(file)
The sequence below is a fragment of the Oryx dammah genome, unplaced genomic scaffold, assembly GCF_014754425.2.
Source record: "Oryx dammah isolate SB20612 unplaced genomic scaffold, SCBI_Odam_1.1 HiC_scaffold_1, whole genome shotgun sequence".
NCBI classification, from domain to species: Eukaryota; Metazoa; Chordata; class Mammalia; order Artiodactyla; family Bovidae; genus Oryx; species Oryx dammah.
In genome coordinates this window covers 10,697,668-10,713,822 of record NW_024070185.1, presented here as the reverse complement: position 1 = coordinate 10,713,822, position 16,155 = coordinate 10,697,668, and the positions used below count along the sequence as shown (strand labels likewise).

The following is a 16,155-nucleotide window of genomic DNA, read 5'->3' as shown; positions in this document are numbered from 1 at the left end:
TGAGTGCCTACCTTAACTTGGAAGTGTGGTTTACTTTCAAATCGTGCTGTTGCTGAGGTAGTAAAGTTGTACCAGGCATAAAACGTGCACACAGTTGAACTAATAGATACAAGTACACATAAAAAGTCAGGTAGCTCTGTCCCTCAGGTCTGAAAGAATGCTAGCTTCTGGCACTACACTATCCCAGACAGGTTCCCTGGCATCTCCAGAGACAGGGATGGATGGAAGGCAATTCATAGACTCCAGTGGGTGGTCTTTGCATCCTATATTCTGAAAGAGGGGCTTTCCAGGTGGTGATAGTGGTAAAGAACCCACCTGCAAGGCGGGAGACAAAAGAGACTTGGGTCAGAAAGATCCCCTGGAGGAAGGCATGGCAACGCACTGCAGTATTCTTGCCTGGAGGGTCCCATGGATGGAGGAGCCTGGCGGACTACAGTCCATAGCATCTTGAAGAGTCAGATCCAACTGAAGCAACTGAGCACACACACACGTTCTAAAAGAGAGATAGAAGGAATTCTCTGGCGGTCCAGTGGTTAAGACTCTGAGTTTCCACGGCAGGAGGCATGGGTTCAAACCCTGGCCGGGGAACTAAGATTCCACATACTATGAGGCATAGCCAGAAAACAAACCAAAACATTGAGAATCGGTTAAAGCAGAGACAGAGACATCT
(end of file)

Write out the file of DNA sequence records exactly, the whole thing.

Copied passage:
The sequence below is a fragment of the Oryx dammah genome, unplaced genomic scaffold, assembly GCF_014754425.2.
Source record: "Oryx dammah isolate SB20612 unplaced genomic scaffold, SCBI_Odam_1.1 HiC_scaffold_1, whole genome shotgun sequence".
NCBI classification, from domain to species: Eukaryota; Metazoa; Chordata; class Mammalia; order Artiodactyla; family Bovidae; genus Oryx; species Oryx dammah.
In genome coordinates this window covers 10,697,668-10,713,822 of record NW_024070185.1, presented here as the reverse complement: position 1 = coordinate 10,713,822, position 16,155 = coordinate 10,697,668, and the positions used below count along the sequence as shown (strand labels likewise).

The following is a 16,155-nucleotide window of genomic DNA, read 5'->3' as shown; positions in this document are numbered from 1 at the left end:
TGAGTGCCTACCTTAACTTGGAAGTGTGGTTTACTTTCAAATCGTGCTGTTGCTGAGGTAGTAAAGTTGTACCAGGCATAAAACGTGCACACAGTTGAACTAATAGATACAAGTACACATAAAAAGTCAGGTAGCTCTGTCCCTCAGGTCTGAAAGAATGCTAGCTTCTGGCACTACACTATCCCAGACAGGTTCCCTGGCATCTCCAGAGACAGGGATGGATGGAAGGCAATTCATAGACTCCAGTGGGTGGTCTTTGCATCCTATATTCTGAAAGAGGGGCTTTCCAGGTGGTGATAGTGGTAAAGAACCCACCTGCAAGGCGGGAGACAAAAGAGACTTGGGTCAGAAAGATCCCCTGGAGGAAGGCATGGCAACGCACTGCAGTATTCTTGCCTGGAGGGTCCCATGGATGGAGGAGCCTGGCGGACTACAGTCCATAGCATCTTGAAGAGTCAGATCCAACTGAAGCAACTGAGCACACACACACGTTCTAAAAGAGAGATAGAAGGAATTCTCTGGCGGTCCAGTGGTTAAGACTCTGAGTTTCCACGGCAGGAGGCATGGGTTCAAACCCTGGCCGGGGAACTAAGATTCCACATACTATGAGGCATAGCCAGAAAACAAACCAAAACATTGAGAATCGGTTAAAGCAGAGACAGAGACATCT